Commentary on A Decision Tree for Controlled Trials
Sportscience 9, 40-41
With their "Decision tree for controlled trials", Alan and Will have provided an excellent resource for experimenters. They communicate precisely why there is no panacea for experimental design, but that choice depends on the feasibility of including control participants, the length of treatment washout time, as well as the reliability of the outcome measure.
To aid the communication of the various types of experimental design, Alan and Will used a notation system presented in their Figure 1. Such schematics have been attempted before, but I think the notation used by Alan and Will has the great advantage that the arrows show exactly which time-point is compared to other time-points for generation of the change or difference scores. This favourable aspect of the notation system communicates the precise link between experimental design and analysis of data.
Alan and Will included the time-series or quasi-experimental design in their paper at my suggestion. Researchers might wonder why such a design would be adopted at all, given its obvious lack of a control group. One example might be situations in which time itself is the intervention. Such is the case in studies on circadian variation in performance. Any readers who have tried to research elite athletes might also find it difficult or maybe even unethical to include a control group. In the future, Alan and Will might like to extend their statistical expertise to this situation in particular, since the analysis of time-series data might involve complicated covariate analysis (to control for intervening variables also changing over time) of correlated data-sets.
In the paper, two important issues were also mentioned. First, even in a fully controlled trial, it was pointed out that there may be reactive effects due to the participants knowing they have been allocated to either the treatment or control group. Another so-called threat to validity in a controlled trial is the potential for change in participants' behaviour if they receive feedback about their pre-treatment scores before the treatment or post-test. Even performing the pre-treatment test can in principle affect the control and experimental treatments differently. Although any physiological responses to exercise might not be due to such reactive effects, this threat to experimental validity might influence an outcome measure of human performance. One design that is supposed to estimate reactive effects due to the pre-treatment measurements is called the Solomon 4-group. Using the new notation, the design is as follows:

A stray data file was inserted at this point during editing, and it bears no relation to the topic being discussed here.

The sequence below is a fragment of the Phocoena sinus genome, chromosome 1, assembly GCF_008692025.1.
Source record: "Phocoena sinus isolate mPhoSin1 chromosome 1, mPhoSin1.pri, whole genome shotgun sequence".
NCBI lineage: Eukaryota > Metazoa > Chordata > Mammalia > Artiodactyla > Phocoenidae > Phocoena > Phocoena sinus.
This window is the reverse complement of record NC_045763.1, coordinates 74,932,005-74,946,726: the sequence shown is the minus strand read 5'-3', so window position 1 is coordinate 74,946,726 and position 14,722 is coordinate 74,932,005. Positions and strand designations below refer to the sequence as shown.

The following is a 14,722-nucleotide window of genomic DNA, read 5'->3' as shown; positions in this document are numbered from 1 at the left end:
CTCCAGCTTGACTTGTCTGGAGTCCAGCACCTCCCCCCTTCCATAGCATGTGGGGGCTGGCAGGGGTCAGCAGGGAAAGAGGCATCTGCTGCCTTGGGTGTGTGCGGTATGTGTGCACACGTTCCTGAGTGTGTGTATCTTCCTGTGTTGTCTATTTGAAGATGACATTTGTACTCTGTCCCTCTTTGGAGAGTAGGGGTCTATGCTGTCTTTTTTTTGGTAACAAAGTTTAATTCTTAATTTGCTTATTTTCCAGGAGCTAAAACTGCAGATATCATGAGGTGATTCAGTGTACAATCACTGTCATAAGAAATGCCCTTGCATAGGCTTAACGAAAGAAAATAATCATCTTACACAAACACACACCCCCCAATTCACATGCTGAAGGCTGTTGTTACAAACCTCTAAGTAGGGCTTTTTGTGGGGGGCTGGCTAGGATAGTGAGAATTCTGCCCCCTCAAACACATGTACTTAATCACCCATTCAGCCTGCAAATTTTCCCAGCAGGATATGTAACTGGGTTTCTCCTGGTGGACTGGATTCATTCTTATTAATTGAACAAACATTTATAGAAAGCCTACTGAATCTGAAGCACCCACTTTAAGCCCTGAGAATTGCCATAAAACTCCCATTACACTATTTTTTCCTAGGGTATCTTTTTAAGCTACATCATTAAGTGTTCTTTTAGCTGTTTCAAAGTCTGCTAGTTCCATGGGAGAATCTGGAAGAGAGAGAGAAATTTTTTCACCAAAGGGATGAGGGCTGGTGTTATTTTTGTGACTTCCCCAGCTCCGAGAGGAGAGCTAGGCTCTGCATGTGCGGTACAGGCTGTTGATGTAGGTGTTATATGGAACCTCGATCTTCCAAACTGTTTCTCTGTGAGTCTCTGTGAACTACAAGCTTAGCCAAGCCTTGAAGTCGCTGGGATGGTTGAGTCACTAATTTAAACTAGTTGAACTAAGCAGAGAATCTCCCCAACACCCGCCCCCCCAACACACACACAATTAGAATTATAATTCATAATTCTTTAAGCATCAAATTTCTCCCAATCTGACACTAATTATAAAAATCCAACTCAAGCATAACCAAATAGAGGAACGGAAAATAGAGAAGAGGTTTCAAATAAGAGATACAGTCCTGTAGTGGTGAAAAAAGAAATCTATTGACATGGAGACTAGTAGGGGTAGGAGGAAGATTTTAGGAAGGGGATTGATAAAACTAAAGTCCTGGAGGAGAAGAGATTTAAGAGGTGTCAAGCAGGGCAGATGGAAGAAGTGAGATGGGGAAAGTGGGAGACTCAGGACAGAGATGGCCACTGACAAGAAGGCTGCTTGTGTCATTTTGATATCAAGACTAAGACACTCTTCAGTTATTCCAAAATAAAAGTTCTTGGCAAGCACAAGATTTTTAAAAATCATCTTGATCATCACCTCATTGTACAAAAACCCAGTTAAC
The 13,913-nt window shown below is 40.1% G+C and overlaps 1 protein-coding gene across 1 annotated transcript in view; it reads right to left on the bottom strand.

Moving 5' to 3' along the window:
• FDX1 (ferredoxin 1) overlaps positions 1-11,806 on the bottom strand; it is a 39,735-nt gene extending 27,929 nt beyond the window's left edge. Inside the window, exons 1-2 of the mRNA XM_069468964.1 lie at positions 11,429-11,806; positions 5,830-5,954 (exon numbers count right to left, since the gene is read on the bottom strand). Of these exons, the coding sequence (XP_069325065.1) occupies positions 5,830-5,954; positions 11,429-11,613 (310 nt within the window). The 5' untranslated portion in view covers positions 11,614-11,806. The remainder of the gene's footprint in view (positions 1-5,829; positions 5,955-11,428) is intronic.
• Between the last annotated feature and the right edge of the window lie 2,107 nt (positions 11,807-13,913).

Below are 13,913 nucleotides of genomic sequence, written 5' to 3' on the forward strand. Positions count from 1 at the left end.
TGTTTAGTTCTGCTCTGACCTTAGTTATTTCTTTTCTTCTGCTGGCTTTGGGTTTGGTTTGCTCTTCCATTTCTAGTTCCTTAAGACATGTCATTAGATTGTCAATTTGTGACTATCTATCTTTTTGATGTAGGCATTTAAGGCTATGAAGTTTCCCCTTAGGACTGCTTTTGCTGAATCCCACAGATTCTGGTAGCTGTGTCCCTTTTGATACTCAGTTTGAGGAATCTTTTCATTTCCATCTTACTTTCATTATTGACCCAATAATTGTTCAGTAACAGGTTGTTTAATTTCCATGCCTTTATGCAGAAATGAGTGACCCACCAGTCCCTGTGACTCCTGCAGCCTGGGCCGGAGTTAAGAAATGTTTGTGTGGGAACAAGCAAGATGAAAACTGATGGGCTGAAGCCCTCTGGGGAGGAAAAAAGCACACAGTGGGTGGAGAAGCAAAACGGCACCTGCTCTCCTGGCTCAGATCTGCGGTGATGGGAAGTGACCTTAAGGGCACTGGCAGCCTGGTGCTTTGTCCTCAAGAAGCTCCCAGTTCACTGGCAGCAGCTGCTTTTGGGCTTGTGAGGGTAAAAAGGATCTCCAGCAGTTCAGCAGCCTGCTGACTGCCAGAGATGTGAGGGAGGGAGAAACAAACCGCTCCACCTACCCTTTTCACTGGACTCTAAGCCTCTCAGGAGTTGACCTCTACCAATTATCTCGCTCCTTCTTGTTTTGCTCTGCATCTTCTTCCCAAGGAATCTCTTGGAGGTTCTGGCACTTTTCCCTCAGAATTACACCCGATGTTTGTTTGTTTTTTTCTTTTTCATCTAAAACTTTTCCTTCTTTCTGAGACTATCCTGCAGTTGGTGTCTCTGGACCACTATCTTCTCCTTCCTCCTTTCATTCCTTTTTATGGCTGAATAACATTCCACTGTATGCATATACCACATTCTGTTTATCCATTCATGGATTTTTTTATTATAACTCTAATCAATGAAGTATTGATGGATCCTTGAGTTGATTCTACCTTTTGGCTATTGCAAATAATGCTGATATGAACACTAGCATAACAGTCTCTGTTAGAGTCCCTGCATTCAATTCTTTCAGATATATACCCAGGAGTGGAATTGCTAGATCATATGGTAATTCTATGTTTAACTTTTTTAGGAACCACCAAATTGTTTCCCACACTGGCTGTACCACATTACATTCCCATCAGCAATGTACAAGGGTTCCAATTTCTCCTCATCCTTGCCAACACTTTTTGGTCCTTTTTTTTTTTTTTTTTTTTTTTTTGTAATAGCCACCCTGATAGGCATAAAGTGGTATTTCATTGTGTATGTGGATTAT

The Solomon 4-group is a complicated design and demands a large sample size (due to the inclusion of four groups). Nevertheless, I have seen it employed in some large scale studies on physical activity interventions, for example.
Secondly, the important issue of lack of retention of research participants (often called subject mortality or attrition) was mentioned by Alan and Will. If a treatment has been so badly received by participants that they decide to vote with their feet, a researcher can hardly label the treatment a success, even if the data analysed on the remaining "selected sample" suggests that this is so! The CONSORT statement cited by Alan and Will deals with this important issue by advising researchers to distinguish between two types of analysis: intention-to-treat, where you include all participants in the analysis, regardless of how well they complied with the treatment, and as-treated, where you include only those who did everything properly (Altman et al., 2001). A good reference on the Web is the intention-to-treat page at Gerard Dallal's statistics site. Intention-to-treat analyses are an issue where the outcome is mortality or morbidity that can be quantified without a post-test, but exercise and sport-science analyses are mainly as-treated, because participants have to get through the treatments and perform the post-test before they can be included. Regardless, it is important to document what happens to all the participants, and to justify the approach you have taken in the analysis.
Altman DG, Schulz KF, Moher D, Egger M, Davidoff F, Elbourne D, Gøtzsche PC, Lang L (2001). The revised CONSORT statement for reporting randomized trials: explanation and elaboration. Annals of Internal Medicine 134, 663-694
Published Dec 2005